Madera County leaders say people will die because Madera Community Hospital is closing, but they’re putting stopgaps in place to make the best out of a bad situation.
The timeline for closing the hospital has accelerated since Action News first reported the bad news last week and now the ER closes at the end of the day Thursday.
On Thursday, hundreds of people tuned in to see how the county plans to minimize the damage.
The COVID pandemic brought a steady flow of patients to Madera Community Hospital and their staff met the challenges and led the way in innovation to protect patients.
One of its doctors earned honors as a public health champion for implementing monoclonal antibody treatment early on.
“It was significant for the community,” said Madera County public health director Sara Bosse. “It was the first hospital in the region to offer that treatment that really diverted individuals who are high risk from hospitalization.”
But the pandemic also pushed the hospital’s finances over a cliff.
“We were not in a deficit,” said Madera Community Hospital board member Deidre da Silva. “We were always paying our bills. We didn’t have debt. Then COVID came along.”
Hospital expenses exceeded revenue from 2016 to 2020, but not by much.
da Silva says the hospital is now losing $2.5 million every month.
She says the state reimbursed them at the lowest Medi-Cal rate in the state and they had one of the highest Medi-Cal patient populations.
The imbalance led to a bankruptcy filing and a failed sale.
Now, Madera County is about to be one of only two counties in the state without a general hospital.
22 patients stayed as of Thursday morning.
And Central California EMS director Dan Lynch is planning how to get Madera County emergency patients to hospitals in surrounding counties.
“If we don’t have ambulances available immediately, they’re going to be responding from a longer ways away,” said Central California EMS Director Dan Lynch. “Which means our firefighters are going to be on scene of some of these calls, waiting for an ambulance, which takes them out of the firefighting business.”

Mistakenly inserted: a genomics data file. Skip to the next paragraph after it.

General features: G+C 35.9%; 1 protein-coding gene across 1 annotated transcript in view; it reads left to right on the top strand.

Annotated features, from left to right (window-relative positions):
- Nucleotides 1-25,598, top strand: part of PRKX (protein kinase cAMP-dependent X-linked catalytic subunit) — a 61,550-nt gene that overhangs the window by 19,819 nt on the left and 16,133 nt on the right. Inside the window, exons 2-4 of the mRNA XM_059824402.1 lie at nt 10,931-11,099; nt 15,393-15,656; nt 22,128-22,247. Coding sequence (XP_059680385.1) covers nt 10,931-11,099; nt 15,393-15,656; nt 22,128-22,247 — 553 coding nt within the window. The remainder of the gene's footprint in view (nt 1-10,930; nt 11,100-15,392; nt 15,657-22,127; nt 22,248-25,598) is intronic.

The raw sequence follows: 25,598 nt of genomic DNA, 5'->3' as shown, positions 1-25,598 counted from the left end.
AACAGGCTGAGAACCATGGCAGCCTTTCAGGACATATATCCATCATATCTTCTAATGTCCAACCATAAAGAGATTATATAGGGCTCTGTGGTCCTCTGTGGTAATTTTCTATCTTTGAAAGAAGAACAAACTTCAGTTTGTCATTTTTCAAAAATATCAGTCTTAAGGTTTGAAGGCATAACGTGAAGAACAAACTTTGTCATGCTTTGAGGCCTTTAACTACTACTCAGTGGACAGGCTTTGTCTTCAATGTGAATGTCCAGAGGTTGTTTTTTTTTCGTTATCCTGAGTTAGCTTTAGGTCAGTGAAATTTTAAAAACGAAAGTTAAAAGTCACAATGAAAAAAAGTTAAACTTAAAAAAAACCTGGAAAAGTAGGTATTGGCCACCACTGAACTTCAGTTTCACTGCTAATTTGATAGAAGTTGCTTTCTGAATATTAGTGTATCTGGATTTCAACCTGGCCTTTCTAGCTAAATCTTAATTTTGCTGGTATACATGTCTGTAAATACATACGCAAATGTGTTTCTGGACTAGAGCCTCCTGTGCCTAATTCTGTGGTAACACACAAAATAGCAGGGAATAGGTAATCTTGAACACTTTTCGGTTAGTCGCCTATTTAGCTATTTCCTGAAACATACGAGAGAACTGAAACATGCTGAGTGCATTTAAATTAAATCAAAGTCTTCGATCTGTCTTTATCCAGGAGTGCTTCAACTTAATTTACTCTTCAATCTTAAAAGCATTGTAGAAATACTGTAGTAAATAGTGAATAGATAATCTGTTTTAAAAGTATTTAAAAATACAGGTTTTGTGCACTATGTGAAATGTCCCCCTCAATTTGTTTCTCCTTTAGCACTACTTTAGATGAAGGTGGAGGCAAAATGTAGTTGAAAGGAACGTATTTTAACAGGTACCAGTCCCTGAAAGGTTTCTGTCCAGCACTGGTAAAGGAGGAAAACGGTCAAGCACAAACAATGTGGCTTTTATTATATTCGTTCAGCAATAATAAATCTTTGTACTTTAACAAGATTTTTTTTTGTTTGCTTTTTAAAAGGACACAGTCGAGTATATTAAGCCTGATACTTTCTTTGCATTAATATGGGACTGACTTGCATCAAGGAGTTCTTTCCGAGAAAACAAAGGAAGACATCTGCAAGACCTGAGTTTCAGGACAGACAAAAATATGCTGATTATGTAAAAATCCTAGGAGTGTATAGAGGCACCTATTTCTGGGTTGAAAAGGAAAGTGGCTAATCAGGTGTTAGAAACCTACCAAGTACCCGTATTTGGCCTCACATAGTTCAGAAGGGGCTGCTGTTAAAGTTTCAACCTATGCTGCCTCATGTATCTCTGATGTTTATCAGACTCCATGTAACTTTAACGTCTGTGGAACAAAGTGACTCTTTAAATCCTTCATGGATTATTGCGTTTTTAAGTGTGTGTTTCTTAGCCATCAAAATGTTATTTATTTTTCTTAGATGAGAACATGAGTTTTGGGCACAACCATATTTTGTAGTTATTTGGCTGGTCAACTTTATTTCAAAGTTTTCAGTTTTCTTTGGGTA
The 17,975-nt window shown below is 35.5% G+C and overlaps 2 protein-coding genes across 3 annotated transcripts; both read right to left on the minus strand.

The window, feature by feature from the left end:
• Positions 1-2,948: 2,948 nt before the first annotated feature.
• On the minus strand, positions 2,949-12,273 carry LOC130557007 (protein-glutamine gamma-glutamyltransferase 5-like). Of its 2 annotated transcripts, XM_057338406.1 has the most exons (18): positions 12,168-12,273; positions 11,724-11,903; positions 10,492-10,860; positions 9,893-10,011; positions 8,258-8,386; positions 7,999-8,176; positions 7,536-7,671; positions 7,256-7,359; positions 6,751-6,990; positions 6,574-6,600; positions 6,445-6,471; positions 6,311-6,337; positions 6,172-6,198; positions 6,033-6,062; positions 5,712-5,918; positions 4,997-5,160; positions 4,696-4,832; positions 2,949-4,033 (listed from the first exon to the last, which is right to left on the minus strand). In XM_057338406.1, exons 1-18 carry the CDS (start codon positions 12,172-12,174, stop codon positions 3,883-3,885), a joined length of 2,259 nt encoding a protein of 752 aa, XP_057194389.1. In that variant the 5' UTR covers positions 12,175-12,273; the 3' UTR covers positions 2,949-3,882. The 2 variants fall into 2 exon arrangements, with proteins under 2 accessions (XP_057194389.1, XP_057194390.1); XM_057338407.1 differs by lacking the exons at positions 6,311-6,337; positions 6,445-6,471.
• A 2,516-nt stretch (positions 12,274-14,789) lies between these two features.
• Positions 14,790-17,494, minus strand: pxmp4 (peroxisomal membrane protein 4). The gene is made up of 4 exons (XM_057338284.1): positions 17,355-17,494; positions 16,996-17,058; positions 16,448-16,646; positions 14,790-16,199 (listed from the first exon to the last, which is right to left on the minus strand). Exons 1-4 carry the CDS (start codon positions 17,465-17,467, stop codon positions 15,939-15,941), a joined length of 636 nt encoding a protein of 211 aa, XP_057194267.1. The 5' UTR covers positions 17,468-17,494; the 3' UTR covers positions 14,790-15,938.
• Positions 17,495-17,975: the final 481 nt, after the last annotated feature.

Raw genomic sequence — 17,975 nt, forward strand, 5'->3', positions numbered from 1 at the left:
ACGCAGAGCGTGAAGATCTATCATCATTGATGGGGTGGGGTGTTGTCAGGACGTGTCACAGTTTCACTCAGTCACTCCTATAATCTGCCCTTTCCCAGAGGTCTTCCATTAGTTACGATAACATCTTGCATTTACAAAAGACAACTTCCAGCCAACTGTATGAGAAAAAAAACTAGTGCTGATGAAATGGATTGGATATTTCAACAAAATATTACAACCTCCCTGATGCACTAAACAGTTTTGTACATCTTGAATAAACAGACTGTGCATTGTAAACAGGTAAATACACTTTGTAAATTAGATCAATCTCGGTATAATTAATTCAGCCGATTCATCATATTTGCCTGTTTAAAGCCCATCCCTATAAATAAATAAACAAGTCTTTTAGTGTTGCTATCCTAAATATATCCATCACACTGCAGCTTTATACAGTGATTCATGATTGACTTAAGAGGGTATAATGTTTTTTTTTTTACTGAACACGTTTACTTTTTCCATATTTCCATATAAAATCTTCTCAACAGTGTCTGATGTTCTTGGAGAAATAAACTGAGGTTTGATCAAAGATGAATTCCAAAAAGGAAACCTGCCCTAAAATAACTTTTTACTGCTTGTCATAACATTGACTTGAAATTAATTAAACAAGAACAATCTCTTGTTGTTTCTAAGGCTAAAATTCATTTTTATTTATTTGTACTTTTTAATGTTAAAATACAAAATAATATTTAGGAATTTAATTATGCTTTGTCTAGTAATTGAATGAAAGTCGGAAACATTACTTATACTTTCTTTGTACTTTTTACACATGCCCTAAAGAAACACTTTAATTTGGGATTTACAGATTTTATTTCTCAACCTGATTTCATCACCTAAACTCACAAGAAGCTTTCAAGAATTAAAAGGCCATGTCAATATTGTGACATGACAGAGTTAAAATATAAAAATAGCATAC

Sheriff Tyson Pogue says a shuttered hospital will force law enforcement officers to spend a lot more time on medical calls.
His office also expects more deaths and decreased reporting of domestic violence, child abuse, and sex abuse because some victims will just skip the trip to a distant hospital.
County supervisors made no decisions Thursday, but county administrative officer Jay Varney discussed the idea of what he called a “super ER” to replace the hospital – with expanded emergency services locally and elective medicine elsewhere.
He also mentioned starting a hospital district with taxing powers, which helped Tulare District Hospital get out of a 2017 bankruptcy in less than a year.
Whatever the solution, county residents say it’s urgent.
“We need our hospital,” said former hospital chaplain Joyce Lane.
Assembly members Jim Patterson and Esmeralda Soria attended the meeting today and they say they’re working together to make sure the state helps the get a hospital of some sort reopened as soon as possible.
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